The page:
# 2.6 One dimensional motion with constant acceleration

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The motion on earth is often modified with constant acceleration due to the combination of gravity and friction forces.

Free falling bodies under gravity represents typical case of motion in one dimension with constant acceleration. A body projected vertically upwards is also a case of constant acceleration in one dimension, but with the difference that body undergoes reversal of direction as well after reaching the maximum height. Yet another set of examples of constant accelerations may include object sliding on an incline plane, motion of an aboject impeded by rough surfaces and many other motions under the influence of gravitational and frictional forces.

The defining differential equations of velocity and acceleration involve only one position variable (say x). In the case of motion under constant acceleration, the differential equation defining acceleration must evaluate to a constant value.

$\begin{array}{l}\mathbf{v}=\frac{đx}{đt}\mathbf{i}\end{array}$

and

$\begin{array}{l}\mathbf{a}=\frac{{đ}^{2}x}{đ{t}^{2}}\mathbf{i}=k\mathbf{i}\end{array}$

where k is a positive or negative constant.

The corresponding scalar form of the defining equations of velocity and acceleration for one dimensional motion with constant acceleration are :

$\begin{array}{l}v=\frac{đx}{đt}\end{array}$

and

$\begin{array}{l}a=\frac{{đ}^{2}x}{đ{t}^{2}}=k\end{array}$

## Constant acceleration

Problem : The position “x” in meter of a particle moving in one dimension is described by the equation :

$\begin{array}{l}t=\sqrt{x}+1\end{array}$

where “t” is in second.

• Find the time when velocity is zero.
• Does the velocity changes its direction?
• Locate position of the particle in the successive seconds for first 3 seconds.
• Find the displacement of the particle in first three seconds.
• Find the distance of the particle in first three seconds.
• Find the displacement of the particle when the velocity becomes zero.
• Determine, whether the particle is under constant or variable force.

Solution : Velocity is equal to the first differential of the position with respect to time, while acceleration is equal to the second differential of the position with respect to time. The given equation, however, expresses time, t, in terms of position, x. Hence, we need to obtain expression of position as a function in time.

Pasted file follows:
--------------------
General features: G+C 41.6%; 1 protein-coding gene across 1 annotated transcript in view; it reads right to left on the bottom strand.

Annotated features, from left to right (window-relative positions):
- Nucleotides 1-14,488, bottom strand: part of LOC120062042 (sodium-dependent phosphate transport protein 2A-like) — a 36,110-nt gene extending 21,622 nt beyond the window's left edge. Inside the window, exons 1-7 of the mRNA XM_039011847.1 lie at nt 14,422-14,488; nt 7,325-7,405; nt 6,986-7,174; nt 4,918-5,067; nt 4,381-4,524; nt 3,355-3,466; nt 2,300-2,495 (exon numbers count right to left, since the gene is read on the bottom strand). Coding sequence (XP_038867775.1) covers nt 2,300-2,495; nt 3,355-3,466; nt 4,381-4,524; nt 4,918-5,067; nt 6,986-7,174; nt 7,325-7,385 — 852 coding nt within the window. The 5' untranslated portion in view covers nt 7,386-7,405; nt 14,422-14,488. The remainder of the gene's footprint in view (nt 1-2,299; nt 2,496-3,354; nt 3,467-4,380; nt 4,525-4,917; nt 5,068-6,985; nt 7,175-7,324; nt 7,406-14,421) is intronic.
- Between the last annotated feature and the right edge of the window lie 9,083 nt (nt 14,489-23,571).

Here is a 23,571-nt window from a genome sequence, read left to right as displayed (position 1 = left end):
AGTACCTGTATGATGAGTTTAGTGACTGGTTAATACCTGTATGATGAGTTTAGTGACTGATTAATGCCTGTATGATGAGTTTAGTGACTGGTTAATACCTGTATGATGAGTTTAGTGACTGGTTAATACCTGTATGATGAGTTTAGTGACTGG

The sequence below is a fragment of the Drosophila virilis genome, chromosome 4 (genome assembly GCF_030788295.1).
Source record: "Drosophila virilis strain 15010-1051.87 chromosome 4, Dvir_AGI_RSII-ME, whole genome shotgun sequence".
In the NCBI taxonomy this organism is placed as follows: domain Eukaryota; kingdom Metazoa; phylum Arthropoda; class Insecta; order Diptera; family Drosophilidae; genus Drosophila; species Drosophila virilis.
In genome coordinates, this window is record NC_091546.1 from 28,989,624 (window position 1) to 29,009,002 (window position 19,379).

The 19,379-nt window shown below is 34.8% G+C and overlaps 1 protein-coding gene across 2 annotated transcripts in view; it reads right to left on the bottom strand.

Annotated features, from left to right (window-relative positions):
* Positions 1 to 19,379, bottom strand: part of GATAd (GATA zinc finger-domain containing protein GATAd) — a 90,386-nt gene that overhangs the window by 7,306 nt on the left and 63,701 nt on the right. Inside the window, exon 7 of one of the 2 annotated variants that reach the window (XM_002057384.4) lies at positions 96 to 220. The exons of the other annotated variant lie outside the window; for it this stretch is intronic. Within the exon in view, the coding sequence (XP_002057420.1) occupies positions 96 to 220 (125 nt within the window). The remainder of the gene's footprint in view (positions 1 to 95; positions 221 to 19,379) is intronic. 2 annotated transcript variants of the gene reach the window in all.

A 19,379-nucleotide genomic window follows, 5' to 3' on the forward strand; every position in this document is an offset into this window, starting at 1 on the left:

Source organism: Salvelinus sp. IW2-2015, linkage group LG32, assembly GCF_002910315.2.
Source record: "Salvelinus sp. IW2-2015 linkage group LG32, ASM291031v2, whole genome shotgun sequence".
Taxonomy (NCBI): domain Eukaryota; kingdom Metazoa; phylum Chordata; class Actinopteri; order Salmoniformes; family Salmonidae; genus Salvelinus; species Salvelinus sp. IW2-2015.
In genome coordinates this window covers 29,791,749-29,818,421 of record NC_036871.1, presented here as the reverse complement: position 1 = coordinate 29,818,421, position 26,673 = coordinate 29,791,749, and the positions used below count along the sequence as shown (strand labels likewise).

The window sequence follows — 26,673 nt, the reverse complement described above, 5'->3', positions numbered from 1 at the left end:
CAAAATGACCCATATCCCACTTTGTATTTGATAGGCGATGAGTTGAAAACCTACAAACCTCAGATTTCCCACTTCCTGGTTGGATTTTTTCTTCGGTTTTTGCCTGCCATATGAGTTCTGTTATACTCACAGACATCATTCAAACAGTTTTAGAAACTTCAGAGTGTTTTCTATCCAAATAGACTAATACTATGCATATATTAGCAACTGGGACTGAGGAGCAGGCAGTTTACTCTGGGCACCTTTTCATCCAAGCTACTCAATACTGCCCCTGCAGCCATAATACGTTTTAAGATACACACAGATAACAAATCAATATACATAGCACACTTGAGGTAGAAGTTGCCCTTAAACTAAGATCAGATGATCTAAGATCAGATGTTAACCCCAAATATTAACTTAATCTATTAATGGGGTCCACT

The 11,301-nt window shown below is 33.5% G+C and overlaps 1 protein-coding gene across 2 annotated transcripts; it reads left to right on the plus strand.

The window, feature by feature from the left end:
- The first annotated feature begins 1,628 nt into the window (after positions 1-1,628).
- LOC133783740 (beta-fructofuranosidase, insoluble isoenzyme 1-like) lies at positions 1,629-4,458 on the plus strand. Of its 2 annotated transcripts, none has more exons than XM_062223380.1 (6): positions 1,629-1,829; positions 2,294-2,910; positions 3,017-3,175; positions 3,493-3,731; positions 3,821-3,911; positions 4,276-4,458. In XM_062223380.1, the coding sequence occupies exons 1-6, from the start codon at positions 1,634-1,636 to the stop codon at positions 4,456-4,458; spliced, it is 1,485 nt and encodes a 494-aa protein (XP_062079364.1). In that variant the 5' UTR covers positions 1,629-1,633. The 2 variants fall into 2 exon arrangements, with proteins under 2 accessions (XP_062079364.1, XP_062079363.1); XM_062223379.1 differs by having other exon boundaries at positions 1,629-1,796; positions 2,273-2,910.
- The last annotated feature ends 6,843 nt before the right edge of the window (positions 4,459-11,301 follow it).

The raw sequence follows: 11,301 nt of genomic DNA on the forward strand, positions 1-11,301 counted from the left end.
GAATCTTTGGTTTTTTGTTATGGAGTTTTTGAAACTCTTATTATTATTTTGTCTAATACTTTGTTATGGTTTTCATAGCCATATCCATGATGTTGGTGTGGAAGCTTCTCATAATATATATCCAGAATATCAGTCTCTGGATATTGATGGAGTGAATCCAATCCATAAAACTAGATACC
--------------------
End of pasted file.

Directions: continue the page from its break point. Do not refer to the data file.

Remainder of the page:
$\begin{array}{l}t=\sqrt{x}+1\\ ⇒\sqrt{x}=t-1\end{array}$

Squaring both sides, we have :

$\begin{array}{l}⇒x={t}^{2}-2t+1\end{array}$

This is the desired expression to work upon. Now, taking first differential w.r.t time, we have :

$\begin{array}{l}v=\frac{đx}{đt}=\frac{đ}{đt}\left({t}^{2}-2t+1\right)=2t-2\end{array}$

1: When v = 0, we have v = 2t – 2 = 0

$\begin{array}{l}⇒t=1s\end{array}$

2. Velocity is expressed in terms of time as :

$\begin{array}{l}v=2t-2\end{array}$

It is clear from the expression that velocity is negative for t<1 second, while positive for t>1. As such velocity changes its direction during motion.

3: Positions of the particle at successive seconds for first three seconds are :

$\begin{array}{l}t=0;x={t}^{2}-2t+1=0-0+1=1\phantom{\rule{2pt}{0ex}}m\\ t=1;x={t}^{2}-2t+1=1-2+1=0\phantom{\rule{2pt}{0ex}}m\\ t=2;x={t}^{2}-2t+1=4-4+1=1\phantom{\rule{2pt}{0ex}}m\\ t=3;x={t}^{2}-2t+1=9-6+1=4\phantom{\rule{2pt}{0ex}}m\end{array}$

4: Positions of the particle at t = 0 and t = 3 s are 1 m and 4 m from the origin.

Hence, displacement in first three seconds is 4 – 1 = 3 m

5: The particle moves from the start position, x = 1 m, in the negative direction for 1 second. At t = 1, the particle comes to rest. For the time interval from 1 to 3 seconds, the particle moves in the positive direction.

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